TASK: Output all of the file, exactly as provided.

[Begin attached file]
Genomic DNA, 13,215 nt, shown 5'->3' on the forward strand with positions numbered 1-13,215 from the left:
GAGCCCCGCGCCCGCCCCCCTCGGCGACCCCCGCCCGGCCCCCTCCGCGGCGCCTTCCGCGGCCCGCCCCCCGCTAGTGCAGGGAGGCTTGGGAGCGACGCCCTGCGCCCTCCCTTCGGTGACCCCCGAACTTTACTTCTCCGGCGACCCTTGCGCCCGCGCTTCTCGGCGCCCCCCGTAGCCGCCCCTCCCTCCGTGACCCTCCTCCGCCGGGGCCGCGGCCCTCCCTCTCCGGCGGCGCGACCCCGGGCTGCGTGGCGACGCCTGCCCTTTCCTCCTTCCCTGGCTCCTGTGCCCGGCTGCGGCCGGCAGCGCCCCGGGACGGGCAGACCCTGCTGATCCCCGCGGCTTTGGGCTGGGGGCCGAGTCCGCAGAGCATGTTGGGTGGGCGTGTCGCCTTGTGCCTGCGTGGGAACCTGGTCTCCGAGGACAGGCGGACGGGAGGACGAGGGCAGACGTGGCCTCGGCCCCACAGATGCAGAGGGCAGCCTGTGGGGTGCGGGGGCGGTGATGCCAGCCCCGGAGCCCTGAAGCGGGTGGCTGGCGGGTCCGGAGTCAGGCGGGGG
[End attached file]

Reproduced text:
Genomic DNA, 13,215 nt, shown 5'->3' on the forward strand with positions numbered 1-13,215 from the left:
GAGCCCCGCGCCCGCCCCCCTCGGCGACCCCCGCCCGGCCCCCTCCGCGGCGCCTTCCGCGGCCCGCCCCCCGCTAGTGCAGGGAGGCTTGGGAGCGACGCCCTGCGCCCTCCCTTCGGTGACCCCCGAACTTTACTTCTCCGGCGACCCTTGCGCCCGCGCTTCTCGGCGCCCCCCGTAGCCGCCCCTCCCTCCGTGACCCTCCTCCGCCGGGGCCGCGGCCCTCCCTCTCCGGCGGCGCGACCCCGGGCTGCGTGGCGACGCCTGCCCTTTCCTCCTTCCCTGGCTCCTGTGCCCGGCTGCGGCCGGCAGCGCCCCGGGACGGGCAGACCCTGCTGATCCCCGCGGCTTTGGGCTGGGGGCCGAGTCCGCAGAGCATGTTGGGTGGGCGTGTCGCCTTGTGCCTGCGTGGGAACCTGGTCTCCGAGGACAGGCGGACGGGAGGACGAGGGCAGACGTGGCCTCGGCCCCACAGATGCAGAGGGCAGCCTGTGGGGTGCGGGGGCGGTGATGCCAGCCCCGGAGCCCTGAAGCGGGTGGCTGGCGGGTCCGGAGTCAGGCGGGGG